Should I pursue legal action or is it too expensive?

I’m become entangled in a dispute with another business and am looking to take legal action.


I’m weighing up, however, how much this will cost me.


What are the general legal costs to sort out a relatively small-scale dispute between two SMEs?


The regrettable reality is that this question is not dissimilar to the colloquial ‘how long is a piece of string?’, and accordingly my answer is ‘it depends’.


How much?


The fact is each dispute is different and how much it may cost in legal expenses to resolve will often depend on matters outside of a party’s control – such as the conduct of the other party.


While some disputes are in relation to larger amounts than others, the size of a claim is not indicative of its complexity.


For example, a dispute in relation to a small amount may involve complicated legal or technical issues requiring lengthy argument or sophisticated expert evidence, either or both of which would exponentially increase the legal costs involved in litigating the dispute.


To be frank, the general rule for SMEs is that litigation is inevitably more costly than you would expect or be prepared to pay.


What for?


In terms of the legal costs of litigation, there are the costs your lawyer charges for tasks such as drafting documents and providing advice.


In addition, there are costs known as “disbursements” that might include amounts for court, barrister and expert fees.


The amount of the court fees will depend on which court the dispute is before. There are different types of court, each of which has their own jurisdiction – which may be limited in terms of the types of matters that can be determined or the amounts of money that can be in dispute.


Each court has its own fees for the commencement of various types of proceedings and those fees are revised each year. For example, the filing fee for the commencement by a corporation of particular types of claims in the Federal Court is, at the time of writing, $2,248.00.


It may be that the court orders the unsuccessful party contribute to some of the successful party’s costs and disbursements – known as a “costs order”. This is not always the case and even where a costs order has been granted it usually only allows for recovery of a portion of the costs and disbursements actually incurred.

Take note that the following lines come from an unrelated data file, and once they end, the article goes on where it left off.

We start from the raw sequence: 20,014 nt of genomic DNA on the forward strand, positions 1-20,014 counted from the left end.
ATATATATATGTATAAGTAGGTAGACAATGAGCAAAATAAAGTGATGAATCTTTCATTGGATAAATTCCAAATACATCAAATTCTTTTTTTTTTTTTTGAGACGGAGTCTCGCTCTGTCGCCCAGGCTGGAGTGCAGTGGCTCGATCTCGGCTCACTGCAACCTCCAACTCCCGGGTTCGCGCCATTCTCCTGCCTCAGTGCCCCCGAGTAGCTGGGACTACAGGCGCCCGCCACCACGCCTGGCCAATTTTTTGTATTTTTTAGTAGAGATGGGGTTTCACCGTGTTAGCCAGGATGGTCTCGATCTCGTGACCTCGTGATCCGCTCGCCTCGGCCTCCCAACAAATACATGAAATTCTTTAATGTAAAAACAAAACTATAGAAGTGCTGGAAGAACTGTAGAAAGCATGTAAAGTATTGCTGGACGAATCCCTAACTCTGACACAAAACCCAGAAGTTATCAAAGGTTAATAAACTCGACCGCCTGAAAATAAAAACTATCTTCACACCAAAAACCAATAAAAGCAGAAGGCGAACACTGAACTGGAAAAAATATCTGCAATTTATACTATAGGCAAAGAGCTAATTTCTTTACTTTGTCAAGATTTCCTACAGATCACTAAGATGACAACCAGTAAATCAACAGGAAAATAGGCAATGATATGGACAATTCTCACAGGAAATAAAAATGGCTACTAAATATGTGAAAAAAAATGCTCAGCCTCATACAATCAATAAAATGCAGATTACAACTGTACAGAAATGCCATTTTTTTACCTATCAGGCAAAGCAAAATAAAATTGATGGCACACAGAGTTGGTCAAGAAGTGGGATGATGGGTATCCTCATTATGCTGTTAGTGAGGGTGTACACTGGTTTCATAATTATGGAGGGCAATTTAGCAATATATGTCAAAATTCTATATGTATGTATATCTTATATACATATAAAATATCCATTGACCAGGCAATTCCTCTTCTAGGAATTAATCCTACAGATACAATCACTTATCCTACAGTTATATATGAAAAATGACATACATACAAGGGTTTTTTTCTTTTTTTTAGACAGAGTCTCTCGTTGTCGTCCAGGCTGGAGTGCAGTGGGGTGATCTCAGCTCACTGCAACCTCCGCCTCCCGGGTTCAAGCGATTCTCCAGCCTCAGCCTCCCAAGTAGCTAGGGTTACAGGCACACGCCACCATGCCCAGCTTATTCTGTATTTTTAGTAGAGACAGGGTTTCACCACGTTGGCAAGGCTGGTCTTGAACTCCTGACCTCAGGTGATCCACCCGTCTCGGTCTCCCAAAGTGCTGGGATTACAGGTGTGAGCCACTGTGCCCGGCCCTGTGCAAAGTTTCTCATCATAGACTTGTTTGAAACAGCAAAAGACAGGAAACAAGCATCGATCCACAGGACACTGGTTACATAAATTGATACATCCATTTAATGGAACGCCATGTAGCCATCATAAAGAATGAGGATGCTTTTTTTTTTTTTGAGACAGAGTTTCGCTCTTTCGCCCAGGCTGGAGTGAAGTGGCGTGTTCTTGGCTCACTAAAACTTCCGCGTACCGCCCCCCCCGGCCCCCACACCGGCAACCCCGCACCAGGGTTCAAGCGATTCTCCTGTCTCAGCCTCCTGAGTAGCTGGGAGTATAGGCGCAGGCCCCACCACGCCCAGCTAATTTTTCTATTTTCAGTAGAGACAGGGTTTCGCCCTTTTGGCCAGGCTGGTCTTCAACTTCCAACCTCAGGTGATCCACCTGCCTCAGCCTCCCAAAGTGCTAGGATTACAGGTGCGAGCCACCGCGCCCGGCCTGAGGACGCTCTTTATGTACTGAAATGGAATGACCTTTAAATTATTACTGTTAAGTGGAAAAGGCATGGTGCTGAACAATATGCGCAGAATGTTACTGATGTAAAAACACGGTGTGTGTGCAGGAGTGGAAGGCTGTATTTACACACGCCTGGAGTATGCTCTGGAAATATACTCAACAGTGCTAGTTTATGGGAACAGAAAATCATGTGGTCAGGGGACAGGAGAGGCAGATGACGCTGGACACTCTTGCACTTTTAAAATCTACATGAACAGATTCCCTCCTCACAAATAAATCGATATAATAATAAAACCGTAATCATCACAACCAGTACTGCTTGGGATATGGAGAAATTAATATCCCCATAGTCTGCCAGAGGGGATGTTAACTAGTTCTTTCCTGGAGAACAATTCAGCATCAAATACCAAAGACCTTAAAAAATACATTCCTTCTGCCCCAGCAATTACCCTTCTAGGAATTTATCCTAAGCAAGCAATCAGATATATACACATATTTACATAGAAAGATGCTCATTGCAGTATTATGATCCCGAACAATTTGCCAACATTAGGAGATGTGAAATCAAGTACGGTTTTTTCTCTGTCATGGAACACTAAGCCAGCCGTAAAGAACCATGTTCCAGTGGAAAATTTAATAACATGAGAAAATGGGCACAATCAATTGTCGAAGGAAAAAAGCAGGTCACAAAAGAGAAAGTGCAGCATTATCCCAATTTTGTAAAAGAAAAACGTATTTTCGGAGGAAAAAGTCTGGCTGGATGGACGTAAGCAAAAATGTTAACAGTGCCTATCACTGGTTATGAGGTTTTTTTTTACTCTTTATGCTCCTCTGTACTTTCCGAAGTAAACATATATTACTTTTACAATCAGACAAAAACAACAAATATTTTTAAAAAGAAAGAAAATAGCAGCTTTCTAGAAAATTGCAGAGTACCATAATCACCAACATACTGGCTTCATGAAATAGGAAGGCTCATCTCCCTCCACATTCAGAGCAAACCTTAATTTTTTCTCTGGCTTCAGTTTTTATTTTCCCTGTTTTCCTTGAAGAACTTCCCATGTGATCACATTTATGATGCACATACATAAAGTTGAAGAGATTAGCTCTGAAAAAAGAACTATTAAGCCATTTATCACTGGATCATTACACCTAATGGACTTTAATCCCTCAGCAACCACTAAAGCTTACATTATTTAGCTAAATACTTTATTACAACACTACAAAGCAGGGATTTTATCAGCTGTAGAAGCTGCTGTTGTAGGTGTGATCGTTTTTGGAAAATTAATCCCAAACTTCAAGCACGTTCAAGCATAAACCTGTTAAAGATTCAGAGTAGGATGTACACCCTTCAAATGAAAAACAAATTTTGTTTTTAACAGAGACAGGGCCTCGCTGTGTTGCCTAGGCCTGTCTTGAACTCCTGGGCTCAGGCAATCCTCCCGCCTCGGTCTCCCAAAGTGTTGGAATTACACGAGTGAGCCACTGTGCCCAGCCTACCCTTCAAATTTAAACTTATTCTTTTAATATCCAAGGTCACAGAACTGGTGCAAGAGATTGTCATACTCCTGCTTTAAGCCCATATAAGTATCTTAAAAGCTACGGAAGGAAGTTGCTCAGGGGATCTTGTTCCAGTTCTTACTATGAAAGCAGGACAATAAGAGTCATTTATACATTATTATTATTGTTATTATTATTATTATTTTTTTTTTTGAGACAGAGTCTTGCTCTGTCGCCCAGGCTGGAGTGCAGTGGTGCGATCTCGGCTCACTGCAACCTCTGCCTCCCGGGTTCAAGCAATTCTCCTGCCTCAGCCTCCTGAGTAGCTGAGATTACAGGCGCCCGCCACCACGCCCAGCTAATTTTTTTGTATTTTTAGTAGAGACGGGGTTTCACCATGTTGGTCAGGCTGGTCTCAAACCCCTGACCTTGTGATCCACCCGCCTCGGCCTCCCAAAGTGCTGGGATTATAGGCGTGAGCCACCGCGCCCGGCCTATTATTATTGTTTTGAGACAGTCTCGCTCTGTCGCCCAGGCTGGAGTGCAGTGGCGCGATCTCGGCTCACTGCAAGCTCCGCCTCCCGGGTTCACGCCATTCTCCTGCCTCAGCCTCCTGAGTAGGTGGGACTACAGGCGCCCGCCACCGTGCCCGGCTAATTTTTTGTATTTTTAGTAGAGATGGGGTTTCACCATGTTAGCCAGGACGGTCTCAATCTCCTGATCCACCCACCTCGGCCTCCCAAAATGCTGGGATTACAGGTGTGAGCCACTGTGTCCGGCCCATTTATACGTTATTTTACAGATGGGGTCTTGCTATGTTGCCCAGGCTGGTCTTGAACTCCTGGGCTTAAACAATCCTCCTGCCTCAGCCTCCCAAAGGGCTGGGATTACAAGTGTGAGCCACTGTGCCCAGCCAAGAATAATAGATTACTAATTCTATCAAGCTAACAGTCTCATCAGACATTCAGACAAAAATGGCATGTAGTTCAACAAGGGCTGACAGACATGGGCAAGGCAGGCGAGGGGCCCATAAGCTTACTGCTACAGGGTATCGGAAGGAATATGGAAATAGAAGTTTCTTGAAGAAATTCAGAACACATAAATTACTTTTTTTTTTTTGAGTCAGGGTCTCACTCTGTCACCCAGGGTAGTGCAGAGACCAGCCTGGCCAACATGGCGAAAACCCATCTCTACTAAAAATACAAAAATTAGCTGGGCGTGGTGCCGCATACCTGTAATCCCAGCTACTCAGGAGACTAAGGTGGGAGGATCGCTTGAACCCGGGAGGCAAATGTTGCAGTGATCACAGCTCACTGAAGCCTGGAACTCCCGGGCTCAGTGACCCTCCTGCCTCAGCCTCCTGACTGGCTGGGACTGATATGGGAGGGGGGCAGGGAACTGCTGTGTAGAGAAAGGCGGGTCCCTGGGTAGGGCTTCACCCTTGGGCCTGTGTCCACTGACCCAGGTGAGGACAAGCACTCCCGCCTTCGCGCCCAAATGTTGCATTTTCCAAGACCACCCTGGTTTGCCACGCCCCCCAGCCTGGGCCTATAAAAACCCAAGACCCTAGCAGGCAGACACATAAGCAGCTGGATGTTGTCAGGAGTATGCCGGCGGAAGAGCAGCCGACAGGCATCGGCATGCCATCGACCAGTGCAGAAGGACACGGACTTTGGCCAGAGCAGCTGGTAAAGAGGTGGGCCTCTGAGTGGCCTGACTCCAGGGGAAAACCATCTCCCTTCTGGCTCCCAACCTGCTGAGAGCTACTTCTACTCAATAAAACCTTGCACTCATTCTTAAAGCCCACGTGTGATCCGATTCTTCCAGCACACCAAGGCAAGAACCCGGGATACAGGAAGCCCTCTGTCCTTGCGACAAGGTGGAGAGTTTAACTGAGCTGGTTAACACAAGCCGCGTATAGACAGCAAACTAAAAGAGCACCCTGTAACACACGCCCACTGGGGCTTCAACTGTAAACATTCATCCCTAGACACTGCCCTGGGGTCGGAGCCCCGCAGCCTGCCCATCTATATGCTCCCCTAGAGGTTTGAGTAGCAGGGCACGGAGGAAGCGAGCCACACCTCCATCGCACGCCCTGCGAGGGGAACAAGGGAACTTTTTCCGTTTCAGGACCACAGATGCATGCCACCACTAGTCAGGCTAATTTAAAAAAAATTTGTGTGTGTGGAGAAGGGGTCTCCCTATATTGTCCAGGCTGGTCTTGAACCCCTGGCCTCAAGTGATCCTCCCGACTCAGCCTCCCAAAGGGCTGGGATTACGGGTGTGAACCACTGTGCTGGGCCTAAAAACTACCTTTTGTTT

The outcome of litigation may not be in your favour and, while you may appeal such a decision, failure is a possibility that all parties should be prepared for. This could mean contributing to the other side’s costs too.


Other costs


There are expenses beyond legal costs that need to be considered: Litigation takes time.


There are unavoidable delays in litigation, so that it often takes longer than many parties hope or indeed anticipate to finally sort out the matter.


A significant amount of time also needs to be devoted by the individuals involved to attending to a matter during the course of its conduct.


This might include attending meetings with lawyers, collating documents, providing statements, attending court (representatives of parties are required to attend certain types of hearings) and so on.


This time commitment takes individuals away from their usual work which has flow-on financial consequences, which is particularly significant where one or both of the parties is an SME and they are central to the daily operations of the SME.


In addition, other non-legal considerations, such as market reputation, ongoing commercial relationships and “matters of principle”, can affect the manner in which disputes are chosen to be resolved.


Therefore, there are certainly a range of factors other than legal expense that a party needs to consider when deciding whether to litigate a dispute or not. These will in turn impact on the “costs” of litigation.


Avoiding the fight


In many circumstances, and for various reasons, it would be preferable to avoid litigation of disputes. There are alternative mechanisms for resolution, such as to mediation, arbitration and expert determination.


Where the dispute has already arisen, resolution might be achieved through negotiation or compromise.


Sometimes the inclusion of an alternative dispute resolution clause in the contract governing the relationship could minimise the risk of disputes becoming litigious in future.


In summary, this question is a difficult one to answer. However, the general take away is that more often than not, litigation is going to take longer and cost more than you would expect.


Therefore, the better strategy may be to avoid it and rely on other forms of resolution, or simply negotiate a commercial outcome/compromise that you can reasonably live with.


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